‘Tackle Human Rights Holistically’ – UN Human Rights Official Admonishes Liberian Stakeholders

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Monrovia – An official of the Office of the United Nations High Commissioner on Human Rights (OHCHR), Liberia Country Office is challenging stakeholders in the country including security agencies to tackle issues of human rights holistically.


Report by Edwin Genoway, Jr. [email protected]


Madam Hilda Oyeleda said in order to deal with human rights, all aspects of human rights including sexual and gender-based violence (SGBV) should all be tackled at all levels of the Liberian society.

Speaking during a one day technical and advisory support session for mentorship and enhanced human rights mainstreaming and promotion organized by the Office of the United Nations High Commissioner on Human Rights (OHCHR) in Liberia, Madam Oyeleda said the discussion on human rights should cut across and should increase to have medical personnel because they support in gathering evidence to assist prosecution.

“Let’s see how we can advance this workshop so that results are tangible in terms of strengthening justice”, she said.

She told the representatives of the security entities present that they are tasked as duty bearers and should, therefore, discuss issues in holistic a manner and test on the milestone made and look at the way forward.

“There are other initiatives, and we should take stock of milestone that had been met and where there are challenges to discuss strategies on how to take this forward”, she added.

She challenged participants to come out with concrete tangible actions to take back to respective organizations to respond to issues of SGBV.

Atty. Urias Teh Pour, Legal Counsel, Liberia Law Society, Land Rights and Regional Accountability during a presentation on the topic “An overview of the obligation to protect life: International and regional legal framework said the effort to have human rights components in all security sectors is a laudable effort by the Government of Liberia.

He said Liberia has several legal instruments that show protection for human rights and as such the country only needs to implement these instruments.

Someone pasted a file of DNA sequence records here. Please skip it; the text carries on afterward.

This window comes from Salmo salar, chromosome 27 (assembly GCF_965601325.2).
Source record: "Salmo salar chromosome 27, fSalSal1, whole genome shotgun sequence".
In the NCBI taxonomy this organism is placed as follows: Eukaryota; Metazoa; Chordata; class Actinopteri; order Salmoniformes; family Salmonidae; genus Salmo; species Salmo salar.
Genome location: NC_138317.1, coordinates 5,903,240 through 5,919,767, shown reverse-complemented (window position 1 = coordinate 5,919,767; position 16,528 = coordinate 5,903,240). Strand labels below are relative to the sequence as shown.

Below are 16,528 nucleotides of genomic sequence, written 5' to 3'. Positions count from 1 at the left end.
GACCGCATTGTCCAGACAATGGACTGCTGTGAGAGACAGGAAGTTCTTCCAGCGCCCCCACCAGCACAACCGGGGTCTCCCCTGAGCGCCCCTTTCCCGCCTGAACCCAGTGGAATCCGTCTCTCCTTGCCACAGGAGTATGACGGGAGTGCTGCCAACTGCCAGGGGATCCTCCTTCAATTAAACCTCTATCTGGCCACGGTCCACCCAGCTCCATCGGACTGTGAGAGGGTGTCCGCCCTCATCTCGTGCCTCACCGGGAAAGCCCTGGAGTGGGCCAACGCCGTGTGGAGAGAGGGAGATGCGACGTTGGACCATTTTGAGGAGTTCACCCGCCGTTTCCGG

Atty. Pour said the Constitution of Liberia, 1986 has various provisions on respect for life, liberty and basic human rights.

He said life is so precious that no security personnel should attempt to take away the life of another.

“As security officer, during your duty, you should know that life is so precious and nobody should attempt to take away life”, he said.

He disclosed that there are instances where people are found dead and the Government failed to identify any perpetrators, describing it as a failure by the State to fulfill its responsibility.

“When the state does not find anyone in connection with the commission of a crime, the State has failed its responsibility”, he noted.

He continued “Government is under obligation, somebody must always be responsible. When someone is dead, it is a serious offense and somebody must answer”.

He also indicated that the failure of the state to provide basic services such as health, education, good environment is a violation of human rights.

Francis A. Williams, Commander ERU during a representation on the topic “Use of Force by Law Enforcement Officer: The Principle of Proportionality”, said security officers should always exercise care in dealing with civilians and know where and when to use force.

During his PowerPoint presentation, depicting pictures of the incident at West Point during the Ebola crisis where a civilian was shot, he said security officers should draw a line between when it is necessary to apply force.

“You cannot apply force on somebody that possess no threat to you”, the ERU commander said.

He cautioned that in some instances security personnel should use persuasive means to get what they want accomplished.

“Only use force when the person possess serious threat to your life or the life of others because you are there to protect lives and properties”, Commander Williams said.

At the end of the one day working session, participants agreed to have another working session like a meeting to come out with points to begin taking concrete actions in protecting issues of human rights.

The security entities all agreed to be opened in the operations and work with the Civil Society Organizations to protect human rights at all levels in the country.

The one day working session is one of a series of working sessions meant to improve the overall human rights situation in the country bringing together key individuals from all sectors including the judiciary, security agencies, members of the National Legislature, Civil Society Organizations, amongst others.

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